The need for Universal Health Insurance

America is the land of opportunity, but what about the opportunity to access affordable healthcare? Why have medical costs and doctors fees become so outrageous? Do you have healthcare insurance?

What does it cost you to be healthy – stay healthy – or return to health, once you get sick in America?

I believe the medical field and insurance companies have some explaining to do. The Hippocratic Oath was once a model for ethical behavior among healers. I wonder how many in the medical field even know what it means today. And that includes insurance brokers, agents and companies.

All people deserve equal opportunity to health care and most would pay a reasonable price to any doctor for care. Yet, what if you lose your job and your health benefits? What if your medical insurance runs out? What if you can not afford private payer health rates? What if you did not have the resources or cash to save your child, or even give your child a possible future through medical treatment?

That is a lot of “what if’s” that are all to common for over 45 million Americans.

Once upon a time in America people took care of each other. If your neighbor’s mother died you took food to the house and asked if there was anything you could do for them.

Once upon a time in America, when someone was injured another person would pick them up and take them down the street to the town doctor. It didn’t matter if they had insurance or not!

Once upon a time in America politicians pledged to provide health care for all people, especially children at a reasonable cost that could have cost caps.

Once upon a time American medicine was affordable.

Once upon a time health services were a part of life, not a fringe benefit only the rich can now afford.

Perhaps this version of the Hypocratic Oath, I found is fitting in our present moment of debating the need for universal health insurance.

“I swear to fulfill, to the best of my ability and judgment, this covenant:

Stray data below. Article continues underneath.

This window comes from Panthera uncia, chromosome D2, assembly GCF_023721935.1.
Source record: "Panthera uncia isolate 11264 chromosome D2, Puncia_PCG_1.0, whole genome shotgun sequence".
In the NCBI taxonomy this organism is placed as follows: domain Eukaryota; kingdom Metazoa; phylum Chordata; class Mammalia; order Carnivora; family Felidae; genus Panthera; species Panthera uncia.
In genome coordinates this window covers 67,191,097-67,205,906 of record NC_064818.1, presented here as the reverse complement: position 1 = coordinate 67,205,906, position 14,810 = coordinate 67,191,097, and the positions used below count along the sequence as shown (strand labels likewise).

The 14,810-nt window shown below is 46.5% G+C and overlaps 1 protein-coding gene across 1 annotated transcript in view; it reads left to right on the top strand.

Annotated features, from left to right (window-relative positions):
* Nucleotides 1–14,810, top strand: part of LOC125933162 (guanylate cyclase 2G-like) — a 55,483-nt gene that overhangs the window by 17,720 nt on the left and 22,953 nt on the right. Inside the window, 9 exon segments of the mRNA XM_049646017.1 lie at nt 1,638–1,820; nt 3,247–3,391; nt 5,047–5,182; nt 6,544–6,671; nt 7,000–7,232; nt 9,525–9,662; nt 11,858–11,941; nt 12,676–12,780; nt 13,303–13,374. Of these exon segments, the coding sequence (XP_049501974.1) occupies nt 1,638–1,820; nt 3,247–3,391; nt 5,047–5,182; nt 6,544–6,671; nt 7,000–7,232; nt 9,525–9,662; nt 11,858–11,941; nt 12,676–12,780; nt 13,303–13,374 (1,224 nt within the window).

I will respect the hard-won scientific gains of those physicians in whose steps I walk, and gladly share such knowledge as is mine with those who are to follow.

I will apply, for the benefit of the sick, all measures [that] are required, avoiding those twin traps of overtreatment and therapeutic nihilism.

I will remember that there is art to medicine as well as science, and that warmth, sympathy, and understanding may outweigh the surgeon’s knife or the chemist’s drug.

I will not be ashamed to say “I know not,” nor will I fail to call in my colleagues when the skills of another are needed for a patient’s recovery.

I will respect the privacy of my patients, for their problems are not disclosed to me that the world may know. Most especially must I tread with care in matters of life and death. If it is given me to save a life, all thanks. But it may also be within my power to take a life; this awesome responsibility must be faced with great humbleness and awareness of my own frailty. Above all, I must not play at God.

I will remember that I do not treat a fever chart, a cancerous growth, but a sick human being, whose illness may affect the person’s family and economic stability. My responsibility includes these related problems, if I am to care adequately for the sick.